Total Hip Joint Replacement

Total Hip Joint Replacement (THJR), also called Total Hip Arthroplasty, is a procedure where an artificial surface is used to replace the worn or damaged surfaces of the hip joint. The primary aim of the procedure is pain relief and to return an individual to pain free activities of daily living. The most common reason for a Total Hip Joint Replacement is osteoarthritis of the hip joint.

The Procedure

An incision is made over the thigh and or buttock and muscles and other tissues retracted or detached in order to expose the hip joint. There are a variety of approaches that can be used to expose the joint. The femoral head (ball part of the thigh bone) is dislocated from the acetabulum (hip socket) and the femoral head is removed. The acetabulum is prepared in order to accommodate the prosthesis (implant). The prosthesis is made of two separate components, an acetabular component for the hip socket and a femoral component which replaces the head (ball) of the femur (thigh bone). The two components are implanted and the hip joint is then relocated. Implants that use bone cement and those that do not (cementless) are used.

The implants are generally made from a combination of metal and polyethylene plastic, however a variety of new implants are being used such as metal on metal, or ceramic on ceramic, and these implants all have different characteristics.

The surgery is usually performed under general anesthesia, but can also be performed with a spinal anaesthetic. A combination technique may be used in order to provide better pain relief.

The surgery usually takes between one to three hours, and you will usually stay in hospital for about five to seven days.

After Your Surgery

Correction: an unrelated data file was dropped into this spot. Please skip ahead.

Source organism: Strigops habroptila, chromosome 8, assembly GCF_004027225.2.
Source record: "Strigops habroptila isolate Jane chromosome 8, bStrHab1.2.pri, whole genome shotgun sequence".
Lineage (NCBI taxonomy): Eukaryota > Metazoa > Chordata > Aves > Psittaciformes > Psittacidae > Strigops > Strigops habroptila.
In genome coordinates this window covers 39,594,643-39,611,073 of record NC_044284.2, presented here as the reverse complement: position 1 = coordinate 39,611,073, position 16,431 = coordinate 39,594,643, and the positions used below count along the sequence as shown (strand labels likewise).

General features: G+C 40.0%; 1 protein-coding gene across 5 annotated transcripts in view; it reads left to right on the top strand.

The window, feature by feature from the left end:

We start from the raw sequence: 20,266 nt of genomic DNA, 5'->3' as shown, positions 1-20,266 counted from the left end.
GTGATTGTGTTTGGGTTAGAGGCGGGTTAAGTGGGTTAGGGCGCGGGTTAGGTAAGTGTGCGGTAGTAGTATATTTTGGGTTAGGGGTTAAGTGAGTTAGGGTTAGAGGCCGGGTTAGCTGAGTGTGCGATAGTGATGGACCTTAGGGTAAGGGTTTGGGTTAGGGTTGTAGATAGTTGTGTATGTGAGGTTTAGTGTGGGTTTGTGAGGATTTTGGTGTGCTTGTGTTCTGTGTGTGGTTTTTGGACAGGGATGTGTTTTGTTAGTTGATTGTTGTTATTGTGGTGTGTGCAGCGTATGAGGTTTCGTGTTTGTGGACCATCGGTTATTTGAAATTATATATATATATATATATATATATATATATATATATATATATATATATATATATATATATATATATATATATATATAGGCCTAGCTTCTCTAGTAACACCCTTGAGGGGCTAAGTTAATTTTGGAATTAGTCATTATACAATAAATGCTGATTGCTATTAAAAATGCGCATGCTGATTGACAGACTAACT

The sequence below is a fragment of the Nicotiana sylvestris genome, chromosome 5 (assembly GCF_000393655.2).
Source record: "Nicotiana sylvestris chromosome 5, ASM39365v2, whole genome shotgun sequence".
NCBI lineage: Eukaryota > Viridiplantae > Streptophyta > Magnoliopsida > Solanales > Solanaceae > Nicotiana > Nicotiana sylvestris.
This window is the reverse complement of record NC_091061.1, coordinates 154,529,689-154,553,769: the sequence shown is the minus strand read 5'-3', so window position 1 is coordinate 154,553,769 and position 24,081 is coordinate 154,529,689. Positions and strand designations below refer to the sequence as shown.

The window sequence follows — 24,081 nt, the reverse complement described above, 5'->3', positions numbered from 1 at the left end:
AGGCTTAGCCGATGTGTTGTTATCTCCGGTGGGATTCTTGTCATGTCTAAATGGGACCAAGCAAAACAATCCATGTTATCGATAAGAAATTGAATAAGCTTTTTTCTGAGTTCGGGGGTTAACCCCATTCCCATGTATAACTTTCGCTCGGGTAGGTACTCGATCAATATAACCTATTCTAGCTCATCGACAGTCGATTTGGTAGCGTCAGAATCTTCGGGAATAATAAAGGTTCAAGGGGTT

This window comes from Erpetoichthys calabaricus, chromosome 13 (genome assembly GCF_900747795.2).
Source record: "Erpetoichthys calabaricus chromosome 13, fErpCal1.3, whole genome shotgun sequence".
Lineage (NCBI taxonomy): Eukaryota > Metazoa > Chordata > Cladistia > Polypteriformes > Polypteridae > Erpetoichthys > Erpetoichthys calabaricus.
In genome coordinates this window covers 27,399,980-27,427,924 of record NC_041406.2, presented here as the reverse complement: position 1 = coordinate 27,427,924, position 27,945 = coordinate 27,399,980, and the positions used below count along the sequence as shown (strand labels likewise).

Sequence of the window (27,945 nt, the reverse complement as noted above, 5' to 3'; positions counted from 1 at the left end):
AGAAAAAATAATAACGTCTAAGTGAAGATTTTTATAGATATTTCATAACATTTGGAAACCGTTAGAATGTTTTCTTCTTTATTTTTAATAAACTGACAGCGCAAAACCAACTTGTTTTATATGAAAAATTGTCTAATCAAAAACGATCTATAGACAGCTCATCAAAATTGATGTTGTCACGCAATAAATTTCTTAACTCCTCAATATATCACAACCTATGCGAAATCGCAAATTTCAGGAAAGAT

Initially after the surgery you will have a dressing over hip and incision, and may have drainage tubes coming from within the hip joint to drain any excess fluids. If present the drainage tubes will usually be removed the day after the surgery. Analgesia (pain relief) will be given to you from the time of surgery, and can come in a variety of forms from tablets through to an epidural catheter or a patient controlled analgesia (PCA) pump.

You will begin mobilising as early as the first day following surgery. This usually begins with transferring from a bed to a chair, and gradually progresses to walking with crutches. The specific post-operative regime will be managed by your orthopaedic surgeon, and you will be assisted by physiotherapy and nursing staff.

You will leave hospital when you are mobilising safely with crutches and will remain using crutches for up to six weeks. Pain following the procedure generally settles relatively quickly and has often resolved a few weeks after surgery. Your surgeon will follow you up post-operatively, initially at two to six weeks and then at regular intervals over the first two years.

You may be able to return to activities such as driving or golf as early as the six to twelve week stage depending on your progress.

The Long Term Outcome

A hip joint replacement typically lasts for at least ten years, and many last for much longer. Occasionally there are complications such as dislocation, loosening, or wearing out early, and in these cases a revision procedure may be needed.

The vast majority of patients will have a straightforward surgical procedure and recovery course, with an outcome of a pain free and functional hip joint.

Risks

A hip joint replacement is a major surgical procedure which carries small but significant risks. These include dislocation of the hip joint, the possibility of blood clots or deep venous thrombosis (DVT) of the veins of the legs or pelvis, bleeding, post-operative infection, joint stiffness, implant loosening or failure, or injury to a major nerve. There are other risks associated with this procedure, and it is important that you have a thorough conversation with your surgeon about the possible complications prior to surgery.

Pre-existing medical conditions can alter the level of risk associated with any procedure, and it is important that you notify your surgeon and anaesthetist of any medical problems prior to surgery. It is also important to follow your surgeon's instructions both before, and after, surgery to ensure that these risks are minimised

Cost

The components that determine the cost of the procedure are the surgical theatre costs, hospital costs, implant costs, anaesthetic fee and the surgeon's fee. Prices vary and may depend on; the extent/complexity of the procedure, the physical attributes of individual patients, and the surgeon performing the operation. A Total Hip Joint Replacement typically costs around $17000.